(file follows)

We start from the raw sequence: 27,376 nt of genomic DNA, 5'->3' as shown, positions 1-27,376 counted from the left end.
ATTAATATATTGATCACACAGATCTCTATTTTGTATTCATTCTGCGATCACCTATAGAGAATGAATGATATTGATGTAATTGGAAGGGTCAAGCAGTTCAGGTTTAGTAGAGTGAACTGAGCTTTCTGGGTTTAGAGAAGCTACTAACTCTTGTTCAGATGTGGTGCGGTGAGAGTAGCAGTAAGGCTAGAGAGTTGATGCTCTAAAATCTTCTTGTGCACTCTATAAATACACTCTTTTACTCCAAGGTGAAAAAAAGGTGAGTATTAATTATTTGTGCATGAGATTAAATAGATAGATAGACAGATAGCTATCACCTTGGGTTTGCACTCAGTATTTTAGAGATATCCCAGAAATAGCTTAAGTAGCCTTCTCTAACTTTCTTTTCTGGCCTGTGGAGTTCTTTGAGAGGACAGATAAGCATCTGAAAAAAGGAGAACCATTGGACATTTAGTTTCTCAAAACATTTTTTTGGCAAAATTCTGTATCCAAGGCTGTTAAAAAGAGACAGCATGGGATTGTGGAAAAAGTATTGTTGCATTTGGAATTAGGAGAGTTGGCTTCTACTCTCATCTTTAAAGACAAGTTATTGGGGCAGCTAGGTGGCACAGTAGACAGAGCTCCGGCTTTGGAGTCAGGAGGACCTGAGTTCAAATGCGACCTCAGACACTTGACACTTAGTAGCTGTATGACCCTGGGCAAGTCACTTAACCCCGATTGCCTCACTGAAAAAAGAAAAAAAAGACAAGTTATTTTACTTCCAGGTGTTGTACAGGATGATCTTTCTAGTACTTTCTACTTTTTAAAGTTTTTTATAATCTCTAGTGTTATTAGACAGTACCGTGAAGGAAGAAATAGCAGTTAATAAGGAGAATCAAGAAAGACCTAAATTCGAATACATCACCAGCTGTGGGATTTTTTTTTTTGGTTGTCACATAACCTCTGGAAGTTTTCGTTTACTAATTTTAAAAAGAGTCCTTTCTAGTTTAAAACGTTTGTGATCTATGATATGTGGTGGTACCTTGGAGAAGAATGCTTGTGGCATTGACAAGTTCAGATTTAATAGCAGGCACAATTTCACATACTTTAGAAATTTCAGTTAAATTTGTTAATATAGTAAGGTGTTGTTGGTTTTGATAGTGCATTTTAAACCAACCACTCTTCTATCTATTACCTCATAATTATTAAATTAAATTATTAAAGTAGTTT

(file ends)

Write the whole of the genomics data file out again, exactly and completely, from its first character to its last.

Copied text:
We start from the raw sequence: 27,376 nt of genomic DNA, 5'->3' as shown, positions 1-27,376 counted from the left end.
ATTAATATATTGATCACACAGATCTCTATTTTGTATTCATTCTGCGATCACCTATAGAGAATGAATGATATTGATGTAATTGGAAGGGTCAAGCAGTTCAGGTTTAGTAGAGTGAACTGAGCTTTCTGGGTTTAGAGAAGCTACTAACTCTTGTTCAGATGTGGTGCGGTGAGAGTAGCAGTAAGGCTAGAGAGTTGATGCTCTAAAATCTTCTTGTGCACTCTATAAATACACTCTTTTACTCCAAGGTGAAAAAAAGGTGAGTATTAATTATTTGTGCATGAGATTAAATAGATAGATAGACAGATAGCTATCACCTTGGGTTTGCACTCAGTATTTTAGAGATATCCCAGAAATAGCTTAAGTAGCCTTCTCTAACTTTCTTTTCTGGCCTGTGGAGTTCTTTGAGAGGACAGATAAGCATCTGAAAAAAGGAGAACCATTGGACATTTAGTTTCTCAAAACATTTTTTTGGCAAAATTCTGTATCCAAGGCTGTTAAAAAGAGACAGCATGGGATTGTGGAAAAAGTATTGTTGCATTTGGAATTAGGAGAGTTGGCTTCTACTCTCATCTTTAAAGACAAGTTATTGGGGCAGCTAGGTGGCACAGTAGACAGAGCTCCGGCTTTGGAGTCAGGAGGACCTGAGTTCAAATGCGACCTCAGACACTTGACACTTAGTAGCTGTATGACCCTGGGCAAGTCACTTAACCCCGATTGCCTCACTGAAAAAAGAAAAAAAAGACAAGTTATTTTACTTCCAGGTGTTGTACAGGATGATCTTTCTAGTACTTTCTACTTTTTAAAGTTTTTTATAATCTCTAGTGTTATTAGACAGTACCGTGAAGGAAGAAATAGCAGTTAATAAGGAGAATCAAGAAAGACCTAAATTCGAATACATCACCAGCTGTGGGATTTTTTTTTTTGGTTGTCACATAACCTCTGGAAGTTTTCGTTTACTAATTTTAAAAAGAGTCCTTTCTAGTTTAAAACGTTTGTGATCTATGATATGTGGTGGTACCTTGGAGAAGAATGCTTGTGGCATTGACAAGTTCAGATTTAATAGCAGGCACAATTTCACATACTTTAGAAATTTCAGTTAAATTTGTTAATATAGTAAGGTGTTGTTGGTTTTGATAGTGCATTTTAAACCAACCACTCTTCTATCTATTACCTCATAATTATTAAATTAAATTATTAAAGTAGTTT